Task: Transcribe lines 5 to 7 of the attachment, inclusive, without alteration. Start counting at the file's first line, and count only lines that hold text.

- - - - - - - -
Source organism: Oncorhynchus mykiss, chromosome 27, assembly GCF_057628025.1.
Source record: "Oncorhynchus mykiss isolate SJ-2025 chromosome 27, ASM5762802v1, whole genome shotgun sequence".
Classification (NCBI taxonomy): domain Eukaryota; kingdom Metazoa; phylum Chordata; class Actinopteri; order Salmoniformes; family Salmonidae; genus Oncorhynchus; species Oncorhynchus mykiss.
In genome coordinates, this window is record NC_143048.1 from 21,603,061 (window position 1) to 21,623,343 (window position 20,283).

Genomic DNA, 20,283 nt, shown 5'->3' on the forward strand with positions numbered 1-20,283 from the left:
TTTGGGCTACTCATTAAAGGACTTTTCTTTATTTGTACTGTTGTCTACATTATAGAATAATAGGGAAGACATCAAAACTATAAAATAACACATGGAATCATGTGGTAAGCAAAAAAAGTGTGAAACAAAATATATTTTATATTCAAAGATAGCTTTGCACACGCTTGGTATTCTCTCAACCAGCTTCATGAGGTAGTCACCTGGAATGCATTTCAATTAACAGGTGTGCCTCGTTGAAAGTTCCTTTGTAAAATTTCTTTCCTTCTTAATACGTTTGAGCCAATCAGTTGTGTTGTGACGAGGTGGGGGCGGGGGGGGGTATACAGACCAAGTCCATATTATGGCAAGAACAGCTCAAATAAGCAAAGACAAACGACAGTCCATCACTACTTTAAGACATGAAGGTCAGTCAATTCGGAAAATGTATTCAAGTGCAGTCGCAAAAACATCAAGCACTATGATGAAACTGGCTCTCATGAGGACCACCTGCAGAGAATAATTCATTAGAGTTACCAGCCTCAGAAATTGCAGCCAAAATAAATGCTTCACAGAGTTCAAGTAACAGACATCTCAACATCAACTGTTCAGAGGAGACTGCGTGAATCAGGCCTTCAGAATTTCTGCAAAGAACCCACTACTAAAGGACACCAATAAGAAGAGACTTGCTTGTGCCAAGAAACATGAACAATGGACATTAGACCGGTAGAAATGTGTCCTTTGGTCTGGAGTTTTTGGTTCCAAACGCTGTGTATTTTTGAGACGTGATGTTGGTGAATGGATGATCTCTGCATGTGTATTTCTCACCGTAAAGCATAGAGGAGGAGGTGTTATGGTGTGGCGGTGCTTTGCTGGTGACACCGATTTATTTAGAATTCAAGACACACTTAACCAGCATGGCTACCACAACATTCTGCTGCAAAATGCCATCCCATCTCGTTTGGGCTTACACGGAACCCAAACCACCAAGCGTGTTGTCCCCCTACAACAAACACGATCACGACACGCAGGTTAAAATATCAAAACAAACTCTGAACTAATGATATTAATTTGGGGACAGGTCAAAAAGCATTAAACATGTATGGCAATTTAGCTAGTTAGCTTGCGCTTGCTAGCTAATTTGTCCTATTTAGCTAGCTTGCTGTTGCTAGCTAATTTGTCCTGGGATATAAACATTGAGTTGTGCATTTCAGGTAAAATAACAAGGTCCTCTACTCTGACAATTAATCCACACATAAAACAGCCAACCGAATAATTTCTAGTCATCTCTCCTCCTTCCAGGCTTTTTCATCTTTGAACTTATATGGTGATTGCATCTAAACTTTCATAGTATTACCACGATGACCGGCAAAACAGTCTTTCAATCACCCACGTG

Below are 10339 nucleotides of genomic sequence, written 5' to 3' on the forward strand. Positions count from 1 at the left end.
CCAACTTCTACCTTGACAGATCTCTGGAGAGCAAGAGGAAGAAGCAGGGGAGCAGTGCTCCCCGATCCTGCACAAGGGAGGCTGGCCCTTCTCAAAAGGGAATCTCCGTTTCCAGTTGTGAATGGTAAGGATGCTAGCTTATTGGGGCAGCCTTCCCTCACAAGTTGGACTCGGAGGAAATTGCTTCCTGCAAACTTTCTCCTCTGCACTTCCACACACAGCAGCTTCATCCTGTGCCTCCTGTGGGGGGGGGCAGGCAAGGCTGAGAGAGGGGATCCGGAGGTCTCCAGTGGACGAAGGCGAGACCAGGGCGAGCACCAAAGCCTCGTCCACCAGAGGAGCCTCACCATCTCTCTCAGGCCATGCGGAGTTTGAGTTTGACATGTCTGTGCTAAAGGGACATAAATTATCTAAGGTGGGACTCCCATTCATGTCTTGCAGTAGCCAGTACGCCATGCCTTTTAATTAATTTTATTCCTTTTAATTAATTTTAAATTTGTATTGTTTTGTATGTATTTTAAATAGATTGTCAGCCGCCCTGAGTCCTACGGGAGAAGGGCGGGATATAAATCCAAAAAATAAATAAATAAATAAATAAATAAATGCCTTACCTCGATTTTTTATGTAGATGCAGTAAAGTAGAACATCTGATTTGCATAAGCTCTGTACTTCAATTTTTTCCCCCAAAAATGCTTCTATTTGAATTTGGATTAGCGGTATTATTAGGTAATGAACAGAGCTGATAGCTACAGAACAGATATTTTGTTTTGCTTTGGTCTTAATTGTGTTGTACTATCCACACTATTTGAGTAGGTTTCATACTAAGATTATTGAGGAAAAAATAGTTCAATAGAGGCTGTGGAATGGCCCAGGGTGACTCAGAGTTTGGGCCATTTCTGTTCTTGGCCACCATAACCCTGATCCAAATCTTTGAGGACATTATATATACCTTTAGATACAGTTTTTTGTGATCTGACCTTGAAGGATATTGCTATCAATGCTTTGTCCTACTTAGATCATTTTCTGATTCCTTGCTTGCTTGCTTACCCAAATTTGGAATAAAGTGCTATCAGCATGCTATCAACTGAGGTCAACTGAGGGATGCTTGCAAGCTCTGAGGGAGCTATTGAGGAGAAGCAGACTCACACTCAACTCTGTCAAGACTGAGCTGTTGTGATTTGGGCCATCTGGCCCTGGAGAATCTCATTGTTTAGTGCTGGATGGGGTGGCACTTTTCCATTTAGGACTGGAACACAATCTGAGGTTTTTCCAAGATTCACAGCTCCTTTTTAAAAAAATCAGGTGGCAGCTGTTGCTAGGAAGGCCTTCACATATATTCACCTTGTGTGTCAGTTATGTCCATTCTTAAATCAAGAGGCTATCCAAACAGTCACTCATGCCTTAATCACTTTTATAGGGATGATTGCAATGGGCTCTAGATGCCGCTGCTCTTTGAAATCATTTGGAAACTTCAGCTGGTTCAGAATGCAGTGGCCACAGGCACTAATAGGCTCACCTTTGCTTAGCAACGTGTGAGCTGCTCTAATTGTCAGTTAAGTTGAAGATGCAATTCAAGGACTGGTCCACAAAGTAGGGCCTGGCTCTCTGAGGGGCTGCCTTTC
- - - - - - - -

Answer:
Genomic DNA, 20,283 nt, shown 5'->3' on the forward strand with positions numbered 1-20,283 from the left:
TTTGGGCTACTCATTAAAGGACTTTTCTTTATTTGTACTGTTGTCTACATTATAGAATAATAGGGAAGACATCAAAACTATAAAATAACACATGGAATCATGTGGTAAGCAAAAAAAGTGTGAAACAAAATATATTTTATATTCAAAGATAGCTTTGCACACGCTTGGTATTCTCTCAACCAGCTTCATGAGGTAGTCACCTGGAATGCATTTCAATTAACAGGTGTGCCTCGTTGAAAGTTCCTTTGTAAAATTTCTTTCCTTCTTAATACGTTTGAGCCAATCAGTTGTGTTGTGACGAGGTGGGGGCGGGGGGGGGTATACAGACCAAGTCCATATTATGGCAAGAACAGCTCAAATAAGCAAAGACAAACGACAGTCCATCACTACTTTAAGACATGAAGGTCAGTCAATTCGGAAAATGTATTCAAGTGCAGTCGCAAAAACATCAAGCACTATGATGAAACTGGCTCTCATGAGGACCACCTGCAGAGAATAATTCATTAGAGTTACCAGCCTCAGAAATTGCAGCCAAAATAAATGCTTCACAGAGTTCAAGTAACAGACATCTCAACATCAACTGTTCAGAGGAGACTGCGTGAATCAGGCCTTCAGAATTTCTGCAAAGAACCCACTACTAAAGGACACCAATAAGAAGAGACTTGCTTGTGCCAAGAAACATGAACAATGGACATTAGACCGGTAGAAATGTGTCCTTTGGTCTGGAGTTTTTGGTTCCAAACGCTGTGTATTTTTGAGACGTGATGTTGGTGAATGGATGATCTCTGCATGTGTATTTCTCACCGTAAAGCATAGAGGAGGAGGTGTTATGGTGTGGCGGTGCTTTGCTGGTGACACCGATTTATTTAGAATTCAAGACACACTTAACCAGCATGGCTACCACAACATTCTGCTGCAAAATGCCATCCCATCTCGTTTGGGCTTACACGGAACCCAAACCACCAAGCGTGTTGTCCCCCTACAACAAACACGATCACGACACGCAGGTTAAAATATCAAAACAAACTCTGAACTAATGATATTAATTTGGGGACAGGTCAAAAAGCATTAAACATGTATGGCAATTTAGCTAGTTAGCTTGCGCTTGCTAGCTAATTTGTCCTATTTAGCTAGCTTGCTGTTGCTAGCTAATTTGTCCTGGGATATAAACATTGAGTTGTGCATTTCAGGTAAAATAACAAGGTCCTCTACTCTGACAATTAATCCACACATAAAACAGCCAACCGAATAATTTCTAGTCATCTCTCCTCCTTCCAGGCTTTTTCATCTTTGAACTTATATGGTGATTGCATCTAAACTTTCATAGTATTACCACGATGACCGGCAAAACAGTCTTTCAATCACCCACGTG

Below are 10339 nucleotides of genomic sequence, written 5' to 3' on the forward strand. Positions count from 1 at the left end.